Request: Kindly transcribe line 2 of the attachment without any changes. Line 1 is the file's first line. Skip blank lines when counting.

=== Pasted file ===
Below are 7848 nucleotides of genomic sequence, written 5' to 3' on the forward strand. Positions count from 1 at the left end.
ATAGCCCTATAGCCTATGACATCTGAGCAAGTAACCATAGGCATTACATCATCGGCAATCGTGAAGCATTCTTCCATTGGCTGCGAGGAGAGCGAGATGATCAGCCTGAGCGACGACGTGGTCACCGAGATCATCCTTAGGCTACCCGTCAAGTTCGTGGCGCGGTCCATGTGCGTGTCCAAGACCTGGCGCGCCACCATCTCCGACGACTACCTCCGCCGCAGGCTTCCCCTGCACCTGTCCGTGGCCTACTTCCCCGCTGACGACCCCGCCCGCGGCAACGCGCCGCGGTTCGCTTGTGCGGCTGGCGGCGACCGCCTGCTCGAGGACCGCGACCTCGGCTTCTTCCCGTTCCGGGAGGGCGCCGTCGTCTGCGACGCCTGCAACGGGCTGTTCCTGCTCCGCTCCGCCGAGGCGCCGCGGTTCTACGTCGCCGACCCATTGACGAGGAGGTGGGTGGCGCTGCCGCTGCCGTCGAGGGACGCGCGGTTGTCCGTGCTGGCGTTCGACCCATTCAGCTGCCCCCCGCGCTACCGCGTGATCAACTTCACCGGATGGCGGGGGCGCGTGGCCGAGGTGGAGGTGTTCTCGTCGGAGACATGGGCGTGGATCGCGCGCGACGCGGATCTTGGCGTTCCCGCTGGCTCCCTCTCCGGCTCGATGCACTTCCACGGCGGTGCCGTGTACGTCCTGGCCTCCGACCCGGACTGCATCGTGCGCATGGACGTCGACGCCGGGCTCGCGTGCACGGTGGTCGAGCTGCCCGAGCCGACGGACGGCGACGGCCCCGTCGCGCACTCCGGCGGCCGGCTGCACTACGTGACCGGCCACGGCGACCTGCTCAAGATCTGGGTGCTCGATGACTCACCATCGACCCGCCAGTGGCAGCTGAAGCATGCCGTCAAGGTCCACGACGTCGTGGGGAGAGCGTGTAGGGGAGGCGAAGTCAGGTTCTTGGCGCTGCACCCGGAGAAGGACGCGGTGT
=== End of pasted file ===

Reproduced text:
ATAGCCCTATAGCCTATGACATCTGAGCAAGTAACCATAGGCATTACATCATCGGCAATCGTGAAGCATTCTTCCATTGGCTGCGAGGAGAGCGAGATGATCAGCCTGAGCGACGACGTGGTCACCGAGATCATCCTTAGGCTACCCGTCAAGTTCGTGGCGCGGTCCATGTGCGTGTCCAAGACCTGGCGCGCCACCATCTCCGACGACTACCTCCGCCGCAGGCTTCCCCTGCACCTGTCCGTGGCCTACTTCCCCGCTGACGACCCCGCCCGCGGCAACGCGCCGCGGTTCGCTTGTGCGGCTGGCGGCGACCGCCTGCTCGAGGACCGCGACCTCGGCTTCTTCCCGTTCCGGGAGGGCGCCGTCGTCTGCGACGCCTGCAACGGGCTGTTCCTGCTCCGCTCCGCCGAGGCGCCGCGGTTCTACGTCGCCGACCCATTGACGAGGAGGTGGGTGGCGCTGCCGCTGCCGTCGAGGGACGCGCGGTTGTCCGTGCTGGCGTTCGACCCATTCAGCTGCCCCCCGCGCTACCGCGTGATCAACTTCACCGGATGGCGGGGGCGCGTGGCCGAGGTGGAGGTGTTCTCGTCGGAGACATGGGCGTGGATCGCGCGCGACGCGGATCTTGGCGTTCCCGCTGGCTCCCTCTCCGGCTCGATGCACTTCCACGGCGGTGCCGTGTACGTCCTGGCCTCCGACCCGGACTGCATCGTGCGCATGGACGTCGACGCCGGGCTCGCGTGCACGGTGGTCGAGCTGCCCGAGCCGACGGACGGCGACGGCCCCGTCGCGCACTCCGGCGGCCGGCTGCACTACGTGACCGGCCACGGCGACCTGCTCAAGATCTGGGTGCTCGATGACTCACCATCGACCCGCCAGTGGCAGCTGAAGCATGCCGTCAAGGTCCACGACGTCGTGGGGAGAGCGTGTAGGGGAGGCGAAGTCAGGTTCTTGGCGCTGCACCCGGAGAAGGACGCGGTGT